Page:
She sat, watching-on the glistening pavement of a dark alley-the shadow of an unknown torment.
He stood in the middle of her living room, looking slowly around him; this was her apartment, the one place in the city that had been the focus of two years of his torment, as the place he could not think about and did, the place he could not enter-and was now entering with the casual, unannounced right of an owner.
Like the file of a bankrupt, it kept registering losses, while the rare additions of new supplies seemed like the malicious chuckles of some tormentor throwing crumbs at a starving continent.
She knew also that this was his rebellion against the world around them, against its worship of degradation, against the long torment of his wasted days and lightless struggle-this was what he wished to assert and, alone with her in the half-darkness high in space above a city of ruins, to hold as the last of his property.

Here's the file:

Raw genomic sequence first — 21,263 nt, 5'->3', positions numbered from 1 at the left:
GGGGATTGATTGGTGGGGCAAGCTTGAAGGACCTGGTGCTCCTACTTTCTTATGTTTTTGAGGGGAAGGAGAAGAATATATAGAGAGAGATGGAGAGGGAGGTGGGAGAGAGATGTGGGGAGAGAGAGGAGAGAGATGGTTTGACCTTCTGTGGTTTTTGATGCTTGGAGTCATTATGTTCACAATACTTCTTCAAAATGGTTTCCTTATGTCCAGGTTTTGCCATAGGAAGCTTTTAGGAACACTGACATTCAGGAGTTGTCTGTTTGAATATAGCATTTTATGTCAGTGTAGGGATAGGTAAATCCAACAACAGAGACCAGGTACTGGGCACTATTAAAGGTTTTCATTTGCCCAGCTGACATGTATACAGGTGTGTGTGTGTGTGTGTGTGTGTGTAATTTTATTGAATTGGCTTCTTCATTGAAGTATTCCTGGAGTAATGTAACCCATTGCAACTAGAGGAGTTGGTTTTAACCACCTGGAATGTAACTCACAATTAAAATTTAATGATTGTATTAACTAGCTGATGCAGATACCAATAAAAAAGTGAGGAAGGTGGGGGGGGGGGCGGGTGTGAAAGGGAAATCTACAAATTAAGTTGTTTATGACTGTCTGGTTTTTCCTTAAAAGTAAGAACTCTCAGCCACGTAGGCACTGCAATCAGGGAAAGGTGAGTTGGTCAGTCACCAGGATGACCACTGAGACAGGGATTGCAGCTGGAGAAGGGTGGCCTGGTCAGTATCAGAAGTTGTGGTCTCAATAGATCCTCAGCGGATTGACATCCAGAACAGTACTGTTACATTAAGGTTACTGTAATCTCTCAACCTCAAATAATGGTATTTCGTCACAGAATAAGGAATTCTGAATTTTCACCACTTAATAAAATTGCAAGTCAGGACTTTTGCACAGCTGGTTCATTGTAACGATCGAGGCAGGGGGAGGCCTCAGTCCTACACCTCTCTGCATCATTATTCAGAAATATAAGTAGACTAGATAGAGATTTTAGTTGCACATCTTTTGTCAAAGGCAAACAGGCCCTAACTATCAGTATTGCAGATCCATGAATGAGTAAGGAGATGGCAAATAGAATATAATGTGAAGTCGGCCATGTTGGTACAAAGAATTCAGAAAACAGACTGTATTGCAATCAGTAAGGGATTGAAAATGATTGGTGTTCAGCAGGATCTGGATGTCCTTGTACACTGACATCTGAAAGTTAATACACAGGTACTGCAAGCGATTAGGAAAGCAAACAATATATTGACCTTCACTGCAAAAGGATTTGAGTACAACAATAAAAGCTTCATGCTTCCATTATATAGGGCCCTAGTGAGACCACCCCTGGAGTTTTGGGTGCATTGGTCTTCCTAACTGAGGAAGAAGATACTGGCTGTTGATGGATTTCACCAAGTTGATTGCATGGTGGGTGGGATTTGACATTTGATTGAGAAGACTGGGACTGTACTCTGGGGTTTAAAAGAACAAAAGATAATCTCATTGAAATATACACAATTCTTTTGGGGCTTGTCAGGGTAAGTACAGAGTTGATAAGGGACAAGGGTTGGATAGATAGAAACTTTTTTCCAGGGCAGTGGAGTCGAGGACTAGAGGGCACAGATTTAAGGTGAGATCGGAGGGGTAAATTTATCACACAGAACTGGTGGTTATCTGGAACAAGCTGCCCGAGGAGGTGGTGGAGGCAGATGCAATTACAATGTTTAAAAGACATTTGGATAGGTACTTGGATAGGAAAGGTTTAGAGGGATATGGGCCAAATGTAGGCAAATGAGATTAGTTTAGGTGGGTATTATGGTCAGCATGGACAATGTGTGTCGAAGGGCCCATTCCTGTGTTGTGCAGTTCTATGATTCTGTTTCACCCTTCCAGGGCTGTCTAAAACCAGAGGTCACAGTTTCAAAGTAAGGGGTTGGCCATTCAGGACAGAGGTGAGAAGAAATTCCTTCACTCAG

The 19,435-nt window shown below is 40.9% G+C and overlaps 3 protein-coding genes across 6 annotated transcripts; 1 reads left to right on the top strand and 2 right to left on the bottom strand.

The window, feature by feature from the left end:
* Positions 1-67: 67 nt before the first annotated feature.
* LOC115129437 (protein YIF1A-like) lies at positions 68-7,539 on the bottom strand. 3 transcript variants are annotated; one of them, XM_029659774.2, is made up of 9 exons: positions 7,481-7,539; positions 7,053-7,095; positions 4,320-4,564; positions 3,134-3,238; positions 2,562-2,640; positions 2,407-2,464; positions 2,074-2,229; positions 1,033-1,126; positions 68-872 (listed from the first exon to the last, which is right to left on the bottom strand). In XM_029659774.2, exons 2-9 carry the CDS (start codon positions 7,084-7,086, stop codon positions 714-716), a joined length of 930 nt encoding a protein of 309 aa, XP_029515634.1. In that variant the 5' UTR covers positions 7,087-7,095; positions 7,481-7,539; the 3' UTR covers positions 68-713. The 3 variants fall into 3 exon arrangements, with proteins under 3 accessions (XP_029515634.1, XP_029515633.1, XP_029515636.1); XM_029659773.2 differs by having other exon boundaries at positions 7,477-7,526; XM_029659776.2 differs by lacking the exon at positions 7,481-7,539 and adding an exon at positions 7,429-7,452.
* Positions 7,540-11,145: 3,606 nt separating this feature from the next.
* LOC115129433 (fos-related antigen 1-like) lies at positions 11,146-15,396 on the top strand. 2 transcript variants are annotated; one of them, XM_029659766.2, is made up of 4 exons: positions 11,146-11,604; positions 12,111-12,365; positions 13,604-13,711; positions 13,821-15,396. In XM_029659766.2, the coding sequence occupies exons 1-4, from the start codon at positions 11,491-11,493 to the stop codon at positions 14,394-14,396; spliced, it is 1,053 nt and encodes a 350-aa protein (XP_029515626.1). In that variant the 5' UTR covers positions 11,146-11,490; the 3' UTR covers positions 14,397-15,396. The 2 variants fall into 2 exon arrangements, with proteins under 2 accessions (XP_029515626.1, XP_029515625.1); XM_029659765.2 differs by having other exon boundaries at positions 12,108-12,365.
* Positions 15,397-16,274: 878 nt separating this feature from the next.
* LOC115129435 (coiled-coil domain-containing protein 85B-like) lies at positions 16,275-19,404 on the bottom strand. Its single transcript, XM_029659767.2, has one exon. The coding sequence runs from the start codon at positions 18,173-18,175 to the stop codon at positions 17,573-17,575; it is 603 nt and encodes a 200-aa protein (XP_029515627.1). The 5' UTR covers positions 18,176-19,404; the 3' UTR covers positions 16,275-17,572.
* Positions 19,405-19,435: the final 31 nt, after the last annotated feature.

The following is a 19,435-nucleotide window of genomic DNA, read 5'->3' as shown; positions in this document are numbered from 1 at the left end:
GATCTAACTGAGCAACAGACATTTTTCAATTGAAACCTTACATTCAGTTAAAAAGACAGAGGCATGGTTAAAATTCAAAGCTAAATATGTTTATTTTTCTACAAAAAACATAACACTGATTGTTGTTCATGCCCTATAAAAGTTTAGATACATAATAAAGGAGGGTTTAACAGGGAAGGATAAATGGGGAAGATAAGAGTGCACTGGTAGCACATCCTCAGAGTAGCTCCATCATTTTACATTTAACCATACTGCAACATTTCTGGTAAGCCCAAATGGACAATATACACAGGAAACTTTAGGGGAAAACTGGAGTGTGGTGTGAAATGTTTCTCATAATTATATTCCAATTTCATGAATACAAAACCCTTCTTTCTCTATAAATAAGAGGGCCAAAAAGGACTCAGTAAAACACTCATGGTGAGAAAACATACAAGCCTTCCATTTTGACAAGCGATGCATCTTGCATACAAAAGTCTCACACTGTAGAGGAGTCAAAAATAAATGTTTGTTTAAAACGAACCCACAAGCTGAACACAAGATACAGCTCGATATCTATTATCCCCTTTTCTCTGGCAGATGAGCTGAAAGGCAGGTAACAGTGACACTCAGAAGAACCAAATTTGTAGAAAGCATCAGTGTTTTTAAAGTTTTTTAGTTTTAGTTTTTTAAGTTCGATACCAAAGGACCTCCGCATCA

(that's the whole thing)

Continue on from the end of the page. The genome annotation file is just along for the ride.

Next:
It does not matter who then becomes the profiteer on his renounced glory and tormented soul, a mystic God with some incomprehensible design or any passer-by whose rotting sores are held as some inexplicable claim upon him-it does not matter, the good is not for him to understand, his duty is to crawl through years of penance, atoning for the guilt of his existence to any stray collector of unintelligible debts, his only concept of a value is a zero: the good is that which is non-man.